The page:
To look for alternatives, Dintersmith spent a year traveling to all 50 states, touring schools and conducting hundreds of interviews with students, teachers, parents, and education policy leaders. In every state he found exciting examples of schools taking students to a different place of learning, especially at the high school level, like the Big Picture Learning network of schools which focus on meaningful career preparation, the Albermarle schools in Virginia which are pioneering project-based learning as the focal point of the school experience, and the Eminence Independent Schools here in Kentucky, the state’s first officially recognized District of Innovation.

What unites these examples, according to Dintersmith, are a combination of factors he calls “PEAK principles:”

  • Purpose - Student attack challenges they know to be important, that make their world better.
  • Essentials - Students acquire the skill sets and mind-sets needed in an increasingly innovative world.
  • Agency - Students own their learning, becoming self-directed, intrinsically motivated adults.
  • Knowledge - What students learn is deep and retained, enabling them to create, to make, to teach others.

In addition to these PEAK principles, and the many school profiles he offers to illustrate them, Dintersmith makes some important points about how education in the U.S. has, in the recent past, over-emphasized the idea of college for all students with several detrimental effects, and suggests that popular, misguided policies like “free” college serve to reinforce those problems. In one short but potent chapter, Dintersmith also argues effectively that parents and schools have infantilized adolescence, babying our children in various ways and shielding them from the kinds of challenges and hard problem solving they will actually face in the real world. If nothing else, schooling should at least prepare students to be independent, self-sufficient citizens.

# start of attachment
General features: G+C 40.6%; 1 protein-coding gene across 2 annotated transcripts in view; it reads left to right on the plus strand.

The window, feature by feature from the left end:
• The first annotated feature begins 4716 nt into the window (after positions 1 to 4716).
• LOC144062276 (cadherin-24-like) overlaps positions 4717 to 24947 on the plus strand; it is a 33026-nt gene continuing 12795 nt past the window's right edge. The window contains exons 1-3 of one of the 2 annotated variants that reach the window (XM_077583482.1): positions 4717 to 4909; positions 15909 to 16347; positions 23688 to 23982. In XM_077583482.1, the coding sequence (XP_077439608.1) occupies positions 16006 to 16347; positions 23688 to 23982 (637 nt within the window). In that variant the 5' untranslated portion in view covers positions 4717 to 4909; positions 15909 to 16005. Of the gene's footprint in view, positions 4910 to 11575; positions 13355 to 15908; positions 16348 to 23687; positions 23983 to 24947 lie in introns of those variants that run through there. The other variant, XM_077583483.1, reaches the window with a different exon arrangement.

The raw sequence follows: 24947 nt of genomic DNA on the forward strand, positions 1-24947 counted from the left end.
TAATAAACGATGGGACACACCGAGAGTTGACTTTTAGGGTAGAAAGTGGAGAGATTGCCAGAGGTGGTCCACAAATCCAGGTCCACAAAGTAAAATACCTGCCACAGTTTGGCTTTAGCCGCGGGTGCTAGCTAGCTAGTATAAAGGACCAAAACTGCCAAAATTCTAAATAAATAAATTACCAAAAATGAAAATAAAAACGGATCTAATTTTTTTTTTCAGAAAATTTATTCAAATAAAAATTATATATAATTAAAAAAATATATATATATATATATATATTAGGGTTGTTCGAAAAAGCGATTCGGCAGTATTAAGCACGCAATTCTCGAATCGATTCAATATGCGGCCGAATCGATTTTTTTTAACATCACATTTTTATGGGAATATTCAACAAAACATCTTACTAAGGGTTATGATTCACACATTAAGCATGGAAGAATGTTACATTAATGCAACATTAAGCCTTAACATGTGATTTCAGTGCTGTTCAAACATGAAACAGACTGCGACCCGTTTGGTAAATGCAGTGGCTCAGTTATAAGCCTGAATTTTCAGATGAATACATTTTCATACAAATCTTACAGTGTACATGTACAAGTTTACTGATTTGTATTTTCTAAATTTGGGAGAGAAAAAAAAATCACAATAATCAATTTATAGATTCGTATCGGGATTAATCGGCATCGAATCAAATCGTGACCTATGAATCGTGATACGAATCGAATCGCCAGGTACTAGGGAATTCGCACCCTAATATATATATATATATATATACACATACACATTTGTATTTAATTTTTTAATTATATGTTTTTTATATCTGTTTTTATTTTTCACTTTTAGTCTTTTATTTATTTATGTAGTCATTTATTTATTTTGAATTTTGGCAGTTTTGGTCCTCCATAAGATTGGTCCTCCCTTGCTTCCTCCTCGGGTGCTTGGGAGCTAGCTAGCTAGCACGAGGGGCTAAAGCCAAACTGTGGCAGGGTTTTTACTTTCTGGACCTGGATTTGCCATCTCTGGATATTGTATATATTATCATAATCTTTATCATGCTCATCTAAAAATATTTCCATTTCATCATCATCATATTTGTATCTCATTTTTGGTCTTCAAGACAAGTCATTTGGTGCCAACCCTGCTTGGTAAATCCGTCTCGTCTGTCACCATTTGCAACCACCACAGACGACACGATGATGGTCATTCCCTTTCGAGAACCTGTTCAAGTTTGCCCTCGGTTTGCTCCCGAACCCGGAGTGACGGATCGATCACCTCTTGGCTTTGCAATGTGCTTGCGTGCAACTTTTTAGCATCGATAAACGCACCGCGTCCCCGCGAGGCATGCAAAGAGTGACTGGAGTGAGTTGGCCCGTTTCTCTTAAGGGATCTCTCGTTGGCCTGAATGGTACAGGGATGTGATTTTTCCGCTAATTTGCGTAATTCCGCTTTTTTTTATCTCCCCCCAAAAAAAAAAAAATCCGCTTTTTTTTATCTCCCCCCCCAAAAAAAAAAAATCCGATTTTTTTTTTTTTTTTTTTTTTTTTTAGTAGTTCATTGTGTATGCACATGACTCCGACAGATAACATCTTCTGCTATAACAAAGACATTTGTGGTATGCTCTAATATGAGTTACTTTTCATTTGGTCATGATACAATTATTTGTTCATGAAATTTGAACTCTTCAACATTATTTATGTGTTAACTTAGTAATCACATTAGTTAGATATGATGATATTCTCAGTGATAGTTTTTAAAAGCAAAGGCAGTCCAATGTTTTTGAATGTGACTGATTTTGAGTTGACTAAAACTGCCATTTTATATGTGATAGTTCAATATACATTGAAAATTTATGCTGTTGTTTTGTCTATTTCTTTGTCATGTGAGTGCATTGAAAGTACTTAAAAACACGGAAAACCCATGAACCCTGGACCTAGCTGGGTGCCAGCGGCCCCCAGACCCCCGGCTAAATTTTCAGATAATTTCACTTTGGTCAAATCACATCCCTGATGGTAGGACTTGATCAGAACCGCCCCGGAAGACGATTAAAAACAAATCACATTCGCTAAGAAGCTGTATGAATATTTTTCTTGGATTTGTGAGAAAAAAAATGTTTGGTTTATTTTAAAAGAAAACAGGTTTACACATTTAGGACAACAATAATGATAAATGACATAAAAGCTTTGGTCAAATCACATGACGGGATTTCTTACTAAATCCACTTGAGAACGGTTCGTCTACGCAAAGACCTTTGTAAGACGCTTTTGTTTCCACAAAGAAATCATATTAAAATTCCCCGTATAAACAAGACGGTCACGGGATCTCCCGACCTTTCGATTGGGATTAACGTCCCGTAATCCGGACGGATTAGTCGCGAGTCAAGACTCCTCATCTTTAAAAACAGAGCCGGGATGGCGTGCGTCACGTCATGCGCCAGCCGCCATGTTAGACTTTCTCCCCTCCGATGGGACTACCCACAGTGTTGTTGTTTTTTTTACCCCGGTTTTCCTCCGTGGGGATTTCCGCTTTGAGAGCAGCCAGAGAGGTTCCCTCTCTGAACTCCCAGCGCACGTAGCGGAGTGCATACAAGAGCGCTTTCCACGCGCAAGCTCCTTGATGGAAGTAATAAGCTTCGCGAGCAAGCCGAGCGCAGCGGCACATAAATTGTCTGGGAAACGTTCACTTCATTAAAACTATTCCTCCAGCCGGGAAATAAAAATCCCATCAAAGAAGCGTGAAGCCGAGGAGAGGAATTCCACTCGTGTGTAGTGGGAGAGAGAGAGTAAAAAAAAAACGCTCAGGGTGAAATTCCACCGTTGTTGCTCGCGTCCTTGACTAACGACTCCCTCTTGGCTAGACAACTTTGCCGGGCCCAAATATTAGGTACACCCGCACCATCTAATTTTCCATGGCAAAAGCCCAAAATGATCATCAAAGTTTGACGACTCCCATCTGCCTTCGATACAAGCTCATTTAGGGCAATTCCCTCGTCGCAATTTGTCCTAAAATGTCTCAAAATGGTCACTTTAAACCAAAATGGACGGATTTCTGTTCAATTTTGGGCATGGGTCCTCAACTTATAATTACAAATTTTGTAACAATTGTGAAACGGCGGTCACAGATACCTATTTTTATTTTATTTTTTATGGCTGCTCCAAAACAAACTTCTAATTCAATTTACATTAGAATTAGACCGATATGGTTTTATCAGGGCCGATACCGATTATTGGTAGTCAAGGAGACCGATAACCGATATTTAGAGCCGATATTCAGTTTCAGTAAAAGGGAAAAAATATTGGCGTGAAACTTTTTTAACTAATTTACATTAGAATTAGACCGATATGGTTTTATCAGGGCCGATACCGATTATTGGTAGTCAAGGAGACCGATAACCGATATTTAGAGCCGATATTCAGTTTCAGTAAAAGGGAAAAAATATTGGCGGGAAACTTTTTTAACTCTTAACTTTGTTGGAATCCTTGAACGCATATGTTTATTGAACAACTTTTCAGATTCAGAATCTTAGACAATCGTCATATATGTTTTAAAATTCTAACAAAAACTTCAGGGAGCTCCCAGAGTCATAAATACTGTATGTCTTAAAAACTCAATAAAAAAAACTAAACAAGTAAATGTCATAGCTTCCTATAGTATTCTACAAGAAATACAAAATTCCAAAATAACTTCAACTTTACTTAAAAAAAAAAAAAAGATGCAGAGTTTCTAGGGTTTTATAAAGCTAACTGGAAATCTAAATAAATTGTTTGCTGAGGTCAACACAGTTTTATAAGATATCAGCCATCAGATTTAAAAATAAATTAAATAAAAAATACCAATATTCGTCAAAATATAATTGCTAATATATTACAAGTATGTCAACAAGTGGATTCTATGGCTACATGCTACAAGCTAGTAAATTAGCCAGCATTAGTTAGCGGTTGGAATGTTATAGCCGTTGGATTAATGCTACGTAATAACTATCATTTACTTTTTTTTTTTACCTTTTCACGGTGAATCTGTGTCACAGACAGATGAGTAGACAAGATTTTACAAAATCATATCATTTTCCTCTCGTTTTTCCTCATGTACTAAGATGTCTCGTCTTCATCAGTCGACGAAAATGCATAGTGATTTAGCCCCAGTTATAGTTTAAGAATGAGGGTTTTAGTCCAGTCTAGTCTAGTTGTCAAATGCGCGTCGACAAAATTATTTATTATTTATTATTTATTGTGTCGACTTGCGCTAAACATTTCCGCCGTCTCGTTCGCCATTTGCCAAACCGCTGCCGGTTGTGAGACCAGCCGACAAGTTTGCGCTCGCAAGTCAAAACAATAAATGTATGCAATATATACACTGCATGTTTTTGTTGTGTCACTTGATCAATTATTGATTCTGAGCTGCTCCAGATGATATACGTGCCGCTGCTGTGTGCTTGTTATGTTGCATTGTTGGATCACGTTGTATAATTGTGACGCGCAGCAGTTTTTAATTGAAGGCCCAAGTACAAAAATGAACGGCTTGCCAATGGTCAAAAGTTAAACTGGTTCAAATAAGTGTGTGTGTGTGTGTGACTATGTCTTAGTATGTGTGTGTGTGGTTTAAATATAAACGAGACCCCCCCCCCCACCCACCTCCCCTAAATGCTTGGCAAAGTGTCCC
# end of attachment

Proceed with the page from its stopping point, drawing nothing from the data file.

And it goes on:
The arguments about college and creating more independent learners are valuable, if perhaps a little dated and argued more effectively elsewhere by other authors. The best part of the book, though, are the profiles of innovative schools, and had Dintersmith let that be his primary focus, What School Could Be would be a useful tool for practicing educators. Unfortunately, Dintersmith tries to make his book about education policy, seeking a bogeyman to blame for why schools aren’t what they could be and making an endless stream of poorly-supported claims and straw man arguments that distract immensely from the book’s usefulness.

Dintersmith wants to force educators and parents into a series of false choices, and framing the problems our schools face in these artificial binaries may actually undermine the long-term effectiveness of the innovations he longs to see enacted.

False Choice #1: Accountability versus Innovation

According to Dintersmith, the number one reason why schools aren’t what they could be is because of standardized testing. Such tests measure only a small portion of what schools seek to accomplish with their students, but because of accountability pressures teachers devote the vast majority of their time to low-level skills that, he claims, get the biggest test score increases, and neglect rich, engaging, real-world learning.

The author is not completely wrong here. The modern era of federally-mandated school accountability (which came into being with 2002’s No Child Left Behind Act) has caused an narrowing of curricular focus and a long-term neglect of the kinds of meaningful, whole school reform efforts that would make a sustainable difference in student achievement. But Dintersmith completely mischaracterizes the purpose of these accountability mechanisms and the long history of morally unacceptable achievement gaps.

Continue reading "The false choices of "What School Could Be"" »